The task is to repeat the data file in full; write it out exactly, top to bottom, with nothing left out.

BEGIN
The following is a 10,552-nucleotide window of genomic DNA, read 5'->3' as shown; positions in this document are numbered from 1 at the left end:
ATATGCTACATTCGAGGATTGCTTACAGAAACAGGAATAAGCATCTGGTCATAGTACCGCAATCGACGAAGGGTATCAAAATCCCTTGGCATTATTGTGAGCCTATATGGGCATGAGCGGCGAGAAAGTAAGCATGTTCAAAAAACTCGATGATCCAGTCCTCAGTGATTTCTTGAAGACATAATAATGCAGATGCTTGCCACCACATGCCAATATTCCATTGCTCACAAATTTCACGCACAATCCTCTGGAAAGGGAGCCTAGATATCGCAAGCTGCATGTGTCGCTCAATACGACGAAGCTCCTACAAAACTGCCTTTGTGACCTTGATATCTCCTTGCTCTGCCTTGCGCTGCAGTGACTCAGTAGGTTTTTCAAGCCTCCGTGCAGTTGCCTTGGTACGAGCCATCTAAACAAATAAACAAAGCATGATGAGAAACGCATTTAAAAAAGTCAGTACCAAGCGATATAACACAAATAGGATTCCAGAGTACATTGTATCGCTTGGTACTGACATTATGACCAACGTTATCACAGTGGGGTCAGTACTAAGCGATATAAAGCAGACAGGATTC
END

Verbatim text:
The following is a 10,552-nucleotide window of genomic DNA, read 5'->3' as shown; positions in this document are numbered from 1 at the left end:
ATATGCTACATTCGAGGATTGCTTACAGAAACAGGAATAAGCATCTGGTCATAGTACCGCAATCGACGAAGGGTATCAAAATCCCTTGGCATTATTGTGAGCCTATATGGGCATGAGCGGCGAGAAAGTAAGCATGTTCAAAAAACTCGATGATCCAGTCCTCAGTGATTTCTTGAAGACATAATAATGCAGATGCTTGCCACCACATGCCAATATTCCATTGCTCACAAATTTCACGCACAATCCTCTGGAAAGGGAGCCTAGATATCGCAAGCTGCATGTGTCGCTCAATACGACGAAGCTCCTACAAAACTGCCTTTGTGACCTTGATATCTCCTTGCTCTGCCTTGCGCTGCAGTGACTCAGTAGGTTTTTCAAGCCTCCGTGCAGTTGCCTTGGTACGAGCCATCTAAACAAATAAACAAAGCATGATGAGAAACGCATTTAAAAAAGTCAGTACCAAGCGATATAACACAAATAGGATTCCAGAGTACATTGTATCGCTTGGTACTGACATTATGACCAACGTTATCACAGTGGGGTCAGTACTAAGCGATATAAAGCAGACAGGATTC